In terms of cultural references, there were elements of an Egyptian ziggurat (look at the skyline at the back of this photo) and a Japanese tea garden tucked away at the back. The front of the building sported a modernist metal variation on a traditional archway, complete with massive keystone – but made not of stone but of brightly coloured tubular piping. The whole facade curves gently following the curve of the road it stands on, and is end-stopped by huge cutouts of the letters T V a m. And all done in bright brash colours, unafraid of the grey Style Police.

Traditional Modernists hated it and really hated the set of 11 fibre glass rooftop eggcups dotted along the top of the building. Breakfast TV – hard-boiled eggs – geddit? One of them is in the exhibition!

Critics thought it was all tacky, vulgar, superficial and – worst epithet of all – bourgeois!

One of the eggcups from the TV am building by Terry Farrell, photo by the author

One of the fibreglass eggcups from the TV am building by Terry Farrell, photo by the author

Farrell went on to design what is now one of London’s iconic buildings, the new SIS or MI6 building at Vauxhall on the south bank of the River Thames.

Initially it was just going to be another speculative block of offices, it was only some way into the process that he learned the government was interested in buying it. The exhibition includes a fascinating series of preparatory sketches and drawings. Farrell starts from the premise that a number of other London riverfront buildings make big, grand stylistic statements (for example, Somerset House) and then the drawings show him playing with different combinations of cubes and bulges and curved sections, working towards the stepped faced we see today. It’s really interesting to see architectural ‘creativity’ at work.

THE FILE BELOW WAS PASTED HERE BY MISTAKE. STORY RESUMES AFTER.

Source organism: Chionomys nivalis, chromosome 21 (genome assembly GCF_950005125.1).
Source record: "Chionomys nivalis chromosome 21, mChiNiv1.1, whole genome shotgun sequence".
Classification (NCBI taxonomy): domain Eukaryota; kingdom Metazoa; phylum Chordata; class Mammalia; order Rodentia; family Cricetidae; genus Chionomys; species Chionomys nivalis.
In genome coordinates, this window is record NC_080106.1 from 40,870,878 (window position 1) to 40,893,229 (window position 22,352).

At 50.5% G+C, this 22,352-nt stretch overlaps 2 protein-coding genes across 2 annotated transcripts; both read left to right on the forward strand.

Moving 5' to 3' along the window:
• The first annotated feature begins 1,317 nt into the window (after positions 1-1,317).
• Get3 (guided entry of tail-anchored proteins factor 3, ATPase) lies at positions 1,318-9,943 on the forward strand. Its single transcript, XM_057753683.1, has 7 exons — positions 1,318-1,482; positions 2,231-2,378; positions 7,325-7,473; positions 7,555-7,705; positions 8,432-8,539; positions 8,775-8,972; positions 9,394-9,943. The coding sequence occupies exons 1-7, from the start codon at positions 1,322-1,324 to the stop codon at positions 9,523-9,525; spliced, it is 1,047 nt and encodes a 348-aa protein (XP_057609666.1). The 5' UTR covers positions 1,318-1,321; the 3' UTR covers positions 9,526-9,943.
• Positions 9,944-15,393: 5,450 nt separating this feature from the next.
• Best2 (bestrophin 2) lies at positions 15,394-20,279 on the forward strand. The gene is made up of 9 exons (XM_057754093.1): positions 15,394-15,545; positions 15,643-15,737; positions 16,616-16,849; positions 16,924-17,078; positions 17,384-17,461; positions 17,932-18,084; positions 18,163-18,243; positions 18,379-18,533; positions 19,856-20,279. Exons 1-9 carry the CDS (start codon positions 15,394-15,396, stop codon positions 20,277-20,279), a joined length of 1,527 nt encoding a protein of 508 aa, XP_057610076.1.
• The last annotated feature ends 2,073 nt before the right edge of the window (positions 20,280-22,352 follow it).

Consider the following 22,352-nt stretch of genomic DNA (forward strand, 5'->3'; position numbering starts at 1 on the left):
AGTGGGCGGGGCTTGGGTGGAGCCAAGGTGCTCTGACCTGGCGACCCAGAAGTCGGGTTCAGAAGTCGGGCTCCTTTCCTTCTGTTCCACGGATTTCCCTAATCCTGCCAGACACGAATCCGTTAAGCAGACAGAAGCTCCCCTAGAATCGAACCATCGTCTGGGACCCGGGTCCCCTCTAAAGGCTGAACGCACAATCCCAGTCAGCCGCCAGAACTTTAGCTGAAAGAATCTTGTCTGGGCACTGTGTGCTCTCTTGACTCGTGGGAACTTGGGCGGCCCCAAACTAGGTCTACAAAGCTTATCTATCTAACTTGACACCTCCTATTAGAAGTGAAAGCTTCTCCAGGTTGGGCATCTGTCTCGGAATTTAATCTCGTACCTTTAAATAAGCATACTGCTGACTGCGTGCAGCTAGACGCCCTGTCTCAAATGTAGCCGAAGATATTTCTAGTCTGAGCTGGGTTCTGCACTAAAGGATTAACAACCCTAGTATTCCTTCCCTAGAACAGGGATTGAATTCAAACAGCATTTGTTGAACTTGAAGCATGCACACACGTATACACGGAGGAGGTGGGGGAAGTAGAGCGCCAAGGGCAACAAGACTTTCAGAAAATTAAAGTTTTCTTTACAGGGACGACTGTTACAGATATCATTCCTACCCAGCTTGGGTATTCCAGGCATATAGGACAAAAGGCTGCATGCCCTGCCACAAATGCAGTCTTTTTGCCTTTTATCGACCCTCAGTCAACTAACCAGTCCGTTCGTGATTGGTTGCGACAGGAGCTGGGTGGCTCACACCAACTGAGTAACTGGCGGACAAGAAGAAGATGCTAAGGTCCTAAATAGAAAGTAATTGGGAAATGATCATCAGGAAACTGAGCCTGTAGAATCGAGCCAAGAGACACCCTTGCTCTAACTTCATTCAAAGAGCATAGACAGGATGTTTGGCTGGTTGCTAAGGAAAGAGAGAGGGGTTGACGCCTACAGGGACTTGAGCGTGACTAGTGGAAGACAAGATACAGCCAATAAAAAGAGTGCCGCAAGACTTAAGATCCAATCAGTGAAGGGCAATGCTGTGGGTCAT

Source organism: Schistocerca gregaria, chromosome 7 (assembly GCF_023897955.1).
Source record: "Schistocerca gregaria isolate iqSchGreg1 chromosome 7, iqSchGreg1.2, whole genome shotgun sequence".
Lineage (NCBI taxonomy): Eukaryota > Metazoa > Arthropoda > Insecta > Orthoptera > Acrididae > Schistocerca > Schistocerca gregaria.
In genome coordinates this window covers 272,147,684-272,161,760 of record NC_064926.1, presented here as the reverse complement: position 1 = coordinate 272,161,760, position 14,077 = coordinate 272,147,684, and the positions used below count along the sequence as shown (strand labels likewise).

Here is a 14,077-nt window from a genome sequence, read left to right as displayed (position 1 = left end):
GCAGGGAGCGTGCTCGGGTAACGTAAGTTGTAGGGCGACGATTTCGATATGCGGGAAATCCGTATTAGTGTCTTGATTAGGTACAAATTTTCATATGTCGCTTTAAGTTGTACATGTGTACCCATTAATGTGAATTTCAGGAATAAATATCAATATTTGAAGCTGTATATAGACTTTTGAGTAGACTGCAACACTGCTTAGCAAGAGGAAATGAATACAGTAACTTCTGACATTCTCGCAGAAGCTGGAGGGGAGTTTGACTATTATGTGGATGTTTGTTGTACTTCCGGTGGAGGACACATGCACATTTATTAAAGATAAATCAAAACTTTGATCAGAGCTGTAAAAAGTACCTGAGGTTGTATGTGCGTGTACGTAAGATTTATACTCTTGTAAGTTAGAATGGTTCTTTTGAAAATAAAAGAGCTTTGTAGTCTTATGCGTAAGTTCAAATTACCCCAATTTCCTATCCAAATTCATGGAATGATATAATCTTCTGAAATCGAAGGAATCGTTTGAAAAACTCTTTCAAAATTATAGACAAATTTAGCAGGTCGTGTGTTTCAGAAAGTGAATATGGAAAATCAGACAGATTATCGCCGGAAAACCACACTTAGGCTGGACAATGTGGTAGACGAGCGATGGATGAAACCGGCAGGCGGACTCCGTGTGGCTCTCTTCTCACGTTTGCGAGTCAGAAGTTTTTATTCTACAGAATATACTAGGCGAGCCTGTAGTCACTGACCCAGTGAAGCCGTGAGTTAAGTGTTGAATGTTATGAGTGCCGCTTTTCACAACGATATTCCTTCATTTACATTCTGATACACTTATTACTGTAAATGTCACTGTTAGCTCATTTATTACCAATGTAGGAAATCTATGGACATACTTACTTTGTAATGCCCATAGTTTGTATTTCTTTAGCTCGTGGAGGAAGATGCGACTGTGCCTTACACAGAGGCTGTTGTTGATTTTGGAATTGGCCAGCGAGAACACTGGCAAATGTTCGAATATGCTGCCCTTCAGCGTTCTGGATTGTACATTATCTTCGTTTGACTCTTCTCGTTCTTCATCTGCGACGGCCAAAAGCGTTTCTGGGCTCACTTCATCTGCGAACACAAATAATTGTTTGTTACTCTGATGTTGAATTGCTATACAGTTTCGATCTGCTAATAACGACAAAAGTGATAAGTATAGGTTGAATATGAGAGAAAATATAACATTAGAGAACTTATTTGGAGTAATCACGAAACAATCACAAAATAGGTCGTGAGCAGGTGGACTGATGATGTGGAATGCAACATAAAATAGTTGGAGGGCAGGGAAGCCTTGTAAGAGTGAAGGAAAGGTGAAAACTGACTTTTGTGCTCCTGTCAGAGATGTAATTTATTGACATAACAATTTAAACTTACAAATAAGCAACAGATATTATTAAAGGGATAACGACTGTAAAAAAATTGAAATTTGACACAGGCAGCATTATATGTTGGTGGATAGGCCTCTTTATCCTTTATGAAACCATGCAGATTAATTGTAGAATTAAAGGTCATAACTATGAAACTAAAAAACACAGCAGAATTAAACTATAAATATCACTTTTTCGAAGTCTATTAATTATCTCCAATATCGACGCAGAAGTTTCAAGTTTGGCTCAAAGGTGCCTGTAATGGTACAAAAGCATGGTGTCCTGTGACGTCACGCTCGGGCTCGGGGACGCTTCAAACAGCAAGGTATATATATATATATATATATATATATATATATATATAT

SIS Building, London by Terry Farrell, completed 1994. Photo by Nigel Young

SIS Building, London by Terry Farrell, completed 1994. Photo by Nigel Young

The exhibition includes models of the building which help you examine the ziggurat-style, stepped detail of the finished building close up, along with one case devoted to the Dr Who, Tardis-style blue entrance doors on the side of the building. The closer you look, the weirder it all gets.

Display case showing models of side entrances into the SIS building by Terry Farrell. Photo by Gareth Gardner

Display case showing models of side entrances into the SIS building by Terry Farrell. Photo by Gareth Gardner

John Outram (b.1934)

Outram emerges as the philosopher and visionary of the group. He built the New House, Wadhurst Park (pictured in the show) but it is the models and big plans of some of his unbuilt projects which really dominate. Here is a large colour drawing for a building planned for 200 Victoria Street in London.

Project for 200 Victoria Street for Rosehaugh- Stanhope Developers (1988-90) Image credit: John Outram

Project for 200 Victoria Street for Rosehaugh- Stanhope Developers (1988-90) Image credit: John Outram

Mad, isn’t it? A long, long way from concrete slabs, in fact it’s difficult to know where to begin in describing the extravagant use of colour and decoration. Most outrageous are the coloured statues of mermaids on the roof, and what appears to be a windmill design off to the top right. The surface seems to be as encrusted with coloured tiling and decorations as an Anglo-Catholic Victorian Church.

And I was tickled to learn that Outram claimed to have invented an entirely new ‘order’ of column, the Robot Order. Anyone interested in columns knows that the ancient Greeks pioneered three ‘orders’ of column – the plain Dorian, the Ionian with a scroll at the top, and the Corinthian which has a capital covered in carved acanthus leaves – which were copied all across Europe from the Renaissance up to the present day.